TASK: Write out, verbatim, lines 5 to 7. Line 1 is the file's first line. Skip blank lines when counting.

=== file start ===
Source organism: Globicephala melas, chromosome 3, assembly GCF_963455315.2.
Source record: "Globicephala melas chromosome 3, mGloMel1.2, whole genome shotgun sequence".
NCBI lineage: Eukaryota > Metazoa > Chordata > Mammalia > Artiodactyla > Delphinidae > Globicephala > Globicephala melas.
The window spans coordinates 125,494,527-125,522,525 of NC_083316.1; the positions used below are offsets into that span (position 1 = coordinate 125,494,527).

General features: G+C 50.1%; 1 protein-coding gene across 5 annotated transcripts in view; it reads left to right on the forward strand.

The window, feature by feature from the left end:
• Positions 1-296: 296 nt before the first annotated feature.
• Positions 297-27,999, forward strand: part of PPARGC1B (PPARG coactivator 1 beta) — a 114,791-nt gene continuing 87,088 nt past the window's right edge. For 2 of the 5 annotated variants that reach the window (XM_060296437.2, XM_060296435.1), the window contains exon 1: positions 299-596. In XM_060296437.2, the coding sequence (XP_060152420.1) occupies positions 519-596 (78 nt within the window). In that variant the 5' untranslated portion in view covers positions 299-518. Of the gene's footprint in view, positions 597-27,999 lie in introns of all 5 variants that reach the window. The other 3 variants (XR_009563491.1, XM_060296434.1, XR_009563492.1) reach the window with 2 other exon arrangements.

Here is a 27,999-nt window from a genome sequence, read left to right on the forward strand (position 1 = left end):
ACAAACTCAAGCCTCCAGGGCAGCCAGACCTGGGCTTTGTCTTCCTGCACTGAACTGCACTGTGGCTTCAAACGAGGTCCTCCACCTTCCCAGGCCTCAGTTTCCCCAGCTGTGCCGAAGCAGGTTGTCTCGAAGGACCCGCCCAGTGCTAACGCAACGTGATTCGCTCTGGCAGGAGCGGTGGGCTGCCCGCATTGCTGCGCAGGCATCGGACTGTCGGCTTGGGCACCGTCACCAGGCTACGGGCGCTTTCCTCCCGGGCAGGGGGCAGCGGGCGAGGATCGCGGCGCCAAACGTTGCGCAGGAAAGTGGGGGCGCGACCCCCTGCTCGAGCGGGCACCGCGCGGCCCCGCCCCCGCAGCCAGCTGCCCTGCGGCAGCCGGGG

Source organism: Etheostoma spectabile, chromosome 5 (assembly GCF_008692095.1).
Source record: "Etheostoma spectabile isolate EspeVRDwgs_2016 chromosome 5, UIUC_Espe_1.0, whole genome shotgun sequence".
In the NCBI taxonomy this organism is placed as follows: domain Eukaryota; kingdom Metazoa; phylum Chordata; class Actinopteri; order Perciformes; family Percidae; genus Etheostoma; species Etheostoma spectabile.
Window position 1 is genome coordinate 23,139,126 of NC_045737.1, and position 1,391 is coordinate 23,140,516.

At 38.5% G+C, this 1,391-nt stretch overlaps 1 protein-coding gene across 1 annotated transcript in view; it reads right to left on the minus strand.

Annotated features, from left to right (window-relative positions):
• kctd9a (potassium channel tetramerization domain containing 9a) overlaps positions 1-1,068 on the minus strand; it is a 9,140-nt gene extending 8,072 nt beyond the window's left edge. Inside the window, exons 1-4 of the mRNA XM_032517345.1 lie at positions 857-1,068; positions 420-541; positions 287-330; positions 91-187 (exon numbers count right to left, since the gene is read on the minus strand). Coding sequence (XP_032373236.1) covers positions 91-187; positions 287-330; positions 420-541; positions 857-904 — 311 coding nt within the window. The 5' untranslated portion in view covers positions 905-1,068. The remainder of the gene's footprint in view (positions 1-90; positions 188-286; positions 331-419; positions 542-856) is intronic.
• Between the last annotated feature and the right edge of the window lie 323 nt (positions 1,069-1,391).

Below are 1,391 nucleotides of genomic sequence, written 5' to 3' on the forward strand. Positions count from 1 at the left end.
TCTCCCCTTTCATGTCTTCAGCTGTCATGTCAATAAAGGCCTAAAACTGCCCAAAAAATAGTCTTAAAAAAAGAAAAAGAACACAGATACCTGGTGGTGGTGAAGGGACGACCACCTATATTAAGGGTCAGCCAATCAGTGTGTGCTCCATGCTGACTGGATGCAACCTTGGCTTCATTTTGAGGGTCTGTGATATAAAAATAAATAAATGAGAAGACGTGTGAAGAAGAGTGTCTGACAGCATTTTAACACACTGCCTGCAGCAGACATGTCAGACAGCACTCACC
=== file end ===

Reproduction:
General features: G+C 50.1%; 1 protein-coding gene across 5 annotated transcripts in view; it reads left to right on the forward strand.

The window, feature by feature from the left end:
• Positions 1-296: 296 nt before the first annotated feature.